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1. Pedagogical Approach

2. ICT tools for education

4. Equity, inclusion and diversity

5. Self-Assessment tools

3. Synchronous and asynchronous collaborative learning

Digi-Science Framework overview

Educational framework

for effective science online/distance and blended teaching and learning

Developing innovative practices in a digital era for the teaching of Natural Sciences

How to use the Digi-Science tools and materials

The five elements of our Digi-Science framework have been designed so that they can be deployed by teachers either separately or as a whole. Teachers can choose to use any element they like as a standalone part. Or, they can choose to deploy elements progressively, one by one at their own pace starting from whichever element they prefer. The Digi-Science team proposes a certain way of progressive integration which we believe as the optimum one. You can see this progression in the image below.

Orientation is focused on stimulating students’ interest and curiosity towards the problem at hand. During this phase the learning topic is introduced. Introduce the topic by adding materials such as videos, photos or images that the students can use in order to familiarize themselves with the problem at hand. Try starting a conversation on the topic by asking questions so that your students get engaged. Provide ample time for your student to respond and discussion among themselves.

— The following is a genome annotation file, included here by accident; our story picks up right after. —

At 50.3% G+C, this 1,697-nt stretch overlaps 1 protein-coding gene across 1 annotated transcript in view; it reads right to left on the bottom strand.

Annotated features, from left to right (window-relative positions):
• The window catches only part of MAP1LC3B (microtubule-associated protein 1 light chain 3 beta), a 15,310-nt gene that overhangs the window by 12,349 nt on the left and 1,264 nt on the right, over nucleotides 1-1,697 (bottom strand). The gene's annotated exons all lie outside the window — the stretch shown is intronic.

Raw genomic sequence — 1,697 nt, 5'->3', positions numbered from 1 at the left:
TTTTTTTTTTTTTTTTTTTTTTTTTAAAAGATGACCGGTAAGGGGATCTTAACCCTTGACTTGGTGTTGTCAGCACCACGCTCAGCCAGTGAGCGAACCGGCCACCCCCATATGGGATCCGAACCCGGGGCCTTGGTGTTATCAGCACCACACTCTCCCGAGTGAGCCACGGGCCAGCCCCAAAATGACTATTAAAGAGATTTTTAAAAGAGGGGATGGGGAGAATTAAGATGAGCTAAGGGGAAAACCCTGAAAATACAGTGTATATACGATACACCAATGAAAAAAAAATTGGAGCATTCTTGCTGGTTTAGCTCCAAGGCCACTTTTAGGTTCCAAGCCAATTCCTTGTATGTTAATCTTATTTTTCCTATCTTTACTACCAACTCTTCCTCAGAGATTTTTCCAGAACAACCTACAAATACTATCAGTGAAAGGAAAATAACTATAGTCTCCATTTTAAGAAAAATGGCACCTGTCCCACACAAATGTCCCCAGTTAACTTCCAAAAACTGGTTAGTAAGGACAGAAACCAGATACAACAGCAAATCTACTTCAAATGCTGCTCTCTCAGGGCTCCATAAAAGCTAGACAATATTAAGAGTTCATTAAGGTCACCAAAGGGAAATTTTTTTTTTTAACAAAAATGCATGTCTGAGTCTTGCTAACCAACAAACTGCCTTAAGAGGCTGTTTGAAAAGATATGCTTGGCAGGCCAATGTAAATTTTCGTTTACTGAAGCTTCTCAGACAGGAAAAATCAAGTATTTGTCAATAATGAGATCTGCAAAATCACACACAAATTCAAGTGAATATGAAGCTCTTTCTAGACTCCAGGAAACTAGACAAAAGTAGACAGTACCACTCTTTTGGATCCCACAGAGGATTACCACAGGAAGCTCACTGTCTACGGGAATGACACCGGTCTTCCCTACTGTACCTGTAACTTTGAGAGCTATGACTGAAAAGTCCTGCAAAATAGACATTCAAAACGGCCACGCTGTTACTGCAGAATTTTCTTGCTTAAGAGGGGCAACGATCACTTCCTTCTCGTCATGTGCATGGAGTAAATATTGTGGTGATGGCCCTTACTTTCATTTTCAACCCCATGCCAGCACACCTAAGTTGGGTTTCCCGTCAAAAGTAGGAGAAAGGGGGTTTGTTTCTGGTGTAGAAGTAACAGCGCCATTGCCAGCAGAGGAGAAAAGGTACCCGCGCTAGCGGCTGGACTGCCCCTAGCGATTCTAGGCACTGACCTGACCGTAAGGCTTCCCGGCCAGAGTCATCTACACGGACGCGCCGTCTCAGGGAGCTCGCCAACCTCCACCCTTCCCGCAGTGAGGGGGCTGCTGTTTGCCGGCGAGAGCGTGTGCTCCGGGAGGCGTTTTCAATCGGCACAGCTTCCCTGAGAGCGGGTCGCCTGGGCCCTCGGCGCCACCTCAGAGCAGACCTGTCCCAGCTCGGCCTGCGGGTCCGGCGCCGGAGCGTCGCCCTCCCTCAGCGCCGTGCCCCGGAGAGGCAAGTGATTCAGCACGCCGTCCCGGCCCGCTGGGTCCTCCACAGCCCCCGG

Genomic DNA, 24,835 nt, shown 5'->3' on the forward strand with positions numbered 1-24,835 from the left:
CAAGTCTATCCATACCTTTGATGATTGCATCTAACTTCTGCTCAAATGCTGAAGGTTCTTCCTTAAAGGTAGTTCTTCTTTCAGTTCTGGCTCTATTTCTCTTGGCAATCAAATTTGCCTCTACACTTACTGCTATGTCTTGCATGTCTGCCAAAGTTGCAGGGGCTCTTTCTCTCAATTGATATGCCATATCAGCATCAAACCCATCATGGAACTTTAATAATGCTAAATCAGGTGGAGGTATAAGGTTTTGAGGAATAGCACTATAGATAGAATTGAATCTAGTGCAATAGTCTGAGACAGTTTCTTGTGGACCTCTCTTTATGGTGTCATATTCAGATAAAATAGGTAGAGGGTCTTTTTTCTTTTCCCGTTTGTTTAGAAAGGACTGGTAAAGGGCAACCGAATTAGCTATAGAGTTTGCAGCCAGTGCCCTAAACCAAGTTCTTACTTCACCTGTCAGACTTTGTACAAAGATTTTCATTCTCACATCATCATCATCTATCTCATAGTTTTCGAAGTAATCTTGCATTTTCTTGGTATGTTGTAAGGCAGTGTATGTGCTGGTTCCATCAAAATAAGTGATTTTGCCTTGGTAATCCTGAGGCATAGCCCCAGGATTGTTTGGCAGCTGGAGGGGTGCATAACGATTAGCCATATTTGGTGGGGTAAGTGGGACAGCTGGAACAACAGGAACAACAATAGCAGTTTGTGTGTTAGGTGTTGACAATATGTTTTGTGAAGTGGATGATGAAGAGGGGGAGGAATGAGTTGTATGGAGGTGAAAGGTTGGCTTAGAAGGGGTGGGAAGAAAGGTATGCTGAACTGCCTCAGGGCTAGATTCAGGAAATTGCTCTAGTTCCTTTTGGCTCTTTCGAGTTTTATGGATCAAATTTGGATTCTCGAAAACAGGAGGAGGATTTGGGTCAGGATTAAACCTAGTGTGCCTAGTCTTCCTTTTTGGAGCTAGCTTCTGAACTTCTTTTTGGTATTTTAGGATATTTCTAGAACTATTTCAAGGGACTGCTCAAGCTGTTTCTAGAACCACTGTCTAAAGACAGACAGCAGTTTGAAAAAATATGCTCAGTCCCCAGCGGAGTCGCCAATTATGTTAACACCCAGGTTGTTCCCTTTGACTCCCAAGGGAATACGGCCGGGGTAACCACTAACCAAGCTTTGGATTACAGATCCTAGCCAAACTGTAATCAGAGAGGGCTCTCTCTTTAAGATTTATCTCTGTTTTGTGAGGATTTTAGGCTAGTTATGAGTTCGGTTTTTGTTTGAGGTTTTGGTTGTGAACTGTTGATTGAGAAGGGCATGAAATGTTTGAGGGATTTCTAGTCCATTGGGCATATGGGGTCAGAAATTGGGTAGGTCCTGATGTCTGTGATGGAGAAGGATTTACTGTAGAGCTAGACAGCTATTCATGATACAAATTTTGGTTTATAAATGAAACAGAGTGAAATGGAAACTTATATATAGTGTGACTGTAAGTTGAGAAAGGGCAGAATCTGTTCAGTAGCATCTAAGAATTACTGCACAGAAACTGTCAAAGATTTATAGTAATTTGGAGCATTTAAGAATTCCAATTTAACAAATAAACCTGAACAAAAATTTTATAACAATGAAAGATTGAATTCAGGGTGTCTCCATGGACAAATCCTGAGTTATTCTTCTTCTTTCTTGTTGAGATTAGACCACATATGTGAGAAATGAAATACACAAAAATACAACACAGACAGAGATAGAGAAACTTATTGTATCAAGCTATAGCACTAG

Conclusion is a phase for drawing the basic conclusions based on the data that have been collected and processed during the investigation that was carried out. In this phase learners address their original research questions or hypotheses and consider whether these are answered or supported by the outcomes of their investigation. It leads to new theoretical insights – a more specific idea is created on the relation between variables (following Question) or whether the hypothesis is supported by the results of the study (following Hypothesis). Guide your students to draw their conclusions and ask them to compare them to their original hypothesis. Bring to the students’ attention any mistakes they made in the previous phase, and which they failed to figure out, so as to correct them. Depending on the activity you might also need to ask your students to compare their findings with the respective bibliography or theoretical values.